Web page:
New disc golf course looks like a hole in one
By Justin Wier
When Austintown resident Ray Penny approached Todd Shaffer, township park supervisor, with the idea of putting a disc golf course in Austintown Township Park, it was the first Shaffer had heard of the sport.
In disc golf, players throw discs at chain-link goals on a course laid out similar to a regular golf course.
After some research, Shaffer realized it would attract a demographic, young adults in their 20s, that wasn’t using the park as frequently as others.
“It was exactly what I was looking for,” Shaffer said. “I have nothing for this age group out here, and I was trying to figure out what to put in for them.”
It’s an age group that isn’t served by the splash pad and playground for children or the tennis and pickleball courts, which attract an older crowd.
Now the course, which is still being fine-tuned, is drawing in young adults from throughout the Valley.
Shaffer said about half the people he’s talked to on the course are from Austintown. The other half came in from Niles, Canfield, Boardman and even Warren.
Penny said he decided to approach Shaffer about putting a course in because he and his friends were driving 45 minutes to Champion to play.
“I thought this was a really good idea to bring to my community because I really enjoy it,” Penny said.
Penny and his friends helped Shaffer design the 5,321-foot course. They laid out the majority of the 18 holes, and Shaffer made some tweaks.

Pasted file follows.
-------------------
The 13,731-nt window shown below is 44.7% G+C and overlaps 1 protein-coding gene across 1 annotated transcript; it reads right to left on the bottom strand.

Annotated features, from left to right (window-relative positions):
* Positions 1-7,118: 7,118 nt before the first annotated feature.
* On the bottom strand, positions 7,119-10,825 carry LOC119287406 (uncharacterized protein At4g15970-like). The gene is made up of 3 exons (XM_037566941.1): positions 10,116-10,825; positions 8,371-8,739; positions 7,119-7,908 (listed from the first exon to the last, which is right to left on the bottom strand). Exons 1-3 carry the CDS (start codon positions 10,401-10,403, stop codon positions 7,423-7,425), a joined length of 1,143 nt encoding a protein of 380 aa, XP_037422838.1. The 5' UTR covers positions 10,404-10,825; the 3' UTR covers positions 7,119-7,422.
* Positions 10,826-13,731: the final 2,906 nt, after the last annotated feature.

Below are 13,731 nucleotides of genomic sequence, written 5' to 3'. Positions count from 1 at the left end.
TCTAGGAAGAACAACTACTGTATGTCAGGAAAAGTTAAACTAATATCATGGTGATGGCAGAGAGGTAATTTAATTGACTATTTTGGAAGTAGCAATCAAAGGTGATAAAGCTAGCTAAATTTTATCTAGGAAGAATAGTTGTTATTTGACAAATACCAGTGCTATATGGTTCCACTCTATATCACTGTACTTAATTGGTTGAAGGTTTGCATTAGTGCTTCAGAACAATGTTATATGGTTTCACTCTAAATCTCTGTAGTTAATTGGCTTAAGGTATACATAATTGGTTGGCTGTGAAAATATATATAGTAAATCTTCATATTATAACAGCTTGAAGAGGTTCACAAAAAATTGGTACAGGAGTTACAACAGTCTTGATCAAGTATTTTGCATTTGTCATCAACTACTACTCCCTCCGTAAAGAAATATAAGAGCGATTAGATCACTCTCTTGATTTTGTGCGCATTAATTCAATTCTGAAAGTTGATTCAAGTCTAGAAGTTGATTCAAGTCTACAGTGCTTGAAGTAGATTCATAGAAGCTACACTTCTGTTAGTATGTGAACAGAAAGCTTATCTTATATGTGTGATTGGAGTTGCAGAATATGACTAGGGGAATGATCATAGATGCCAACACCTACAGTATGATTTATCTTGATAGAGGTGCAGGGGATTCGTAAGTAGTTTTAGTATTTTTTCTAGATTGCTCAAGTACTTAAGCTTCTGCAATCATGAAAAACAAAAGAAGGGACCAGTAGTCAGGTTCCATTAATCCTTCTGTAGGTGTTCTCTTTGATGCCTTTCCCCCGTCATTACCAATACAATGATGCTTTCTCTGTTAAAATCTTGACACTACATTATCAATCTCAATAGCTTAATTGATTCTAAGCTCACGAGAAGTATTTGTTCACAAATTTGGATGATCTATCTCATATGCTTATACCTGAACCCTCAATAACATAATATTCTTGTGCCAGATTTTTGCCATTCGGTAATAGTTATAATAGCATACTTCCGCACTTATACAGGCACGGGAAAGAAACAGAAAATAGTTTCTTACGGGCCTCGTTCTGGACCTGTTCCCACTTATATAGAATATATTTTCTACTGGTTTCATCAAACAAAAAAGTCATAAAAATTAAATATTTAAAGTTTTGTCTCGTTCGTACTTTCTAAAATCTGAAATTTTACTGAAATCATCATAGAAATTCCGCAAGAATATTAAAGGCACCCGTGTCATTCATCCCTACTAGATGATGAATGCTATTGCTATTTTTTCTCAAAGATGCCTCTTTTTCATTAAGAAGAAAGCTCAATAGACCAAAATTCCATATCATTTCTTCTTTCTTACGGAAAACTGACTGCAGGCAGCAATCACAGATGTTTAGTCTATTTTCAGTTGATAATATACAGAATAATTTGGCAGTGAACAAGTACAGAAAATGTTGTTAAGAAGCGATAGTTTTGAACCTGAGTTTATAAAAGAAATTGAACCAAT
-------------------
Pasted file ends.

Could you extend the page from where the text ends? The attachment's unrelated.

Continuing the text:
Now, 18 yellow goals constructed from metal and chain-link fence dot the landscape of the park.
Shaffer continues to make changes as people start to use the course. The park has widened holes and trimmed trees to make them more accommodating.
The course is a bit more open than other courses Penny has played.
“That’s nice,” he said. “Especially if you’re new to the game. If you have a few bad throws, you can still spot your disc with ease.”
The park needs to make some additions to the goals so they comply with Professional Disc Golf Association standards. Local organizations have expressed interest about having tournaments at the park once they are PDGA-compliant.
But as of now, Shaffer said the course is getting a lot of use.
“It seems about 2 p.m. most days, the course gets pretty busy,” he said.
Those interested in trying out the course can park in the main parking lot. The first tee is south of the wooden fence at the south side of the lot. A metal box contains scorecards and pencils.
PDGA-approved discs can be purchased at most sporting-goods stores, and a starter kit runs about $30.